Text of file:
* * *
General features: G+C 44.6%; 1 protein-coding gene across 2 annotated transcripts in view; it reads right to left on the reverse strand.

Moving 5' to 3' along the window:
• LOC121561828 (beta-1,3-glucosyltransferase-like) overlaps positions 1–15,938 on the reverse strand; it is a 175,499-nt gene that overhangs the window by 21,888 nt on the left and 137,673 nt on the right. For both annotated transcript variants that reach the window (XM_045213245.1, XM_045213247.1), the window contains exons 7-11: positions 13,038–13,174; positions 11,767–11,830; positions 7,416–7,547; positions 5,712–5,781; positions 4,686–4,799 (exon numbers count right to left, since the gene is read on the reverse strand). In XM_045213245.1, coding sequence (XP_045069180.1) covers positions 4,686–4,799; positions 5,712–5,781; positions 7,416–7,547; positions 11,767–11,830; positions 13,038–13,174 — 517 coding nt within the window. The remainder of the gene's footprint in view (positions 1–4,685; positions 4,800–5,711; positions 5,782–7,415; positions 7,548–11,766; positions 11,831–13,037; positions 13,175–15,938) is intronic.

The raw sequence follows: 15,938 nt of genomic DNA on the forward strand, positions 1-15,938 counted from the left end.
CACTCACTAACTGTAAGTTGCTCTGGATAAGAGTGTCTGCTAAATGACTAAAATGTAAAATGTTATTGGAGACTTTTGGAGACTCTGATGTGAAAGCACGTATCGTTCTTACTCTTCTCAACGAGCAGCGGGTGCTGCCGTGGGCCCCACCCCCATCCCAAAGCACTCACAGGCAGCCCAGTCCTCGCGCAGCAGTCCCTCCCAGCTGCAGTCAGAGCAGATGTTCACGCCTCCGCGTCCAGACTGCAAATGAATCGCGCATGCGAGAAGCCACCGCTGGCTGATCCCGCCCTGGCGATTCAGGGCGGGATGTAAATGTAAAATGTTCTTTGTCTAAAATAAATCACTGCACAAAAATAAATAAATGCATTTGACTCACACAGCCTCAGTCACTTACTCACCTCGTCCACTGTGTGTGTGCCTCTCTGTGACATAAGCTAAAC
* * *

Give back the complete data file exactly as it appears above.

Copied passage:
General features: G+C 44.6%; 1 protein-coding gene across 2 annotated transcripts in view; it reads right to left on the reverse strand.

Moving 5' to 3' along the window:
• LOC121561828 (beta-1,3-glucosyltransferase-like) overlaps positions 1–15,938 on the reverse strand; it is a 175,499-nt gene that overhangs the window by 21,888 nt on the left and 137,673 nt on the right. For both annotated transcript variants that reach the window (XM_045213245.1, XM_045213247.1), the window contains exons 7-11: positions 13,038–13,174; positions 11,767–11,830; positions 7,416–7,547; positions 5,712–5,781; positions 4,686–4,799 (exon numbers count right to left, since the gene is read on the reverse strand). In XM_045213245.1, coding sequence (XP_045069180.1) covers positions 4,686–4,799; positions 5,712–5,781; positions 7,416–7,547; positions 11,767–11,830; positions 13,038–13,174 — 517 coding nt within the window. The remainder of the gene's footprint in view (positions 1–4,685; positions 4,800–5,711; positions 5,782–7,415; positions 7,548–11,766; positions 11,831–13,037; positions 13,175–15,938) is intronic.

The raw sequence follows: 15,938 nt of genomic DNA on the forward strand, positions 1-15,938 counted from the left end.
CACTCACTAACTGTAAGTTGCTCTGGATAAGAGTGTCTGCTAAATGACTAAAATGTAAAATGTTATTGGAGACTTTTGGAGACTCTGATGTGAAAGCACGTATCGTTCTTACTCTTCTCAACGAGCAGCGGGTGCTGCCGTGGGCCCCACCCCCATCCCAAAGCACTCACAGGCAGCCCAGTCCTCGCGCAGCAGTCCCTCCCAGCTGCAGTCAGAGCAGATGTTCACGCCTCCGCGTCCAGACTGCAAATGAATCGCGCATGCGAGAAGCCACCGCTGGCTGATCCCGCCCTGGCGATTCAGGGCGGGATGTAAATGTAAAATGTTCTTTGTCTAAAATAAATCACTGCACAAAAATAAATAAATGCATTTGACTCACACAGCCTCAGTCACTTACTCACCTCGTCCACTGTGTGTGTGCCTCTCTGTGACATAAGCTAAAC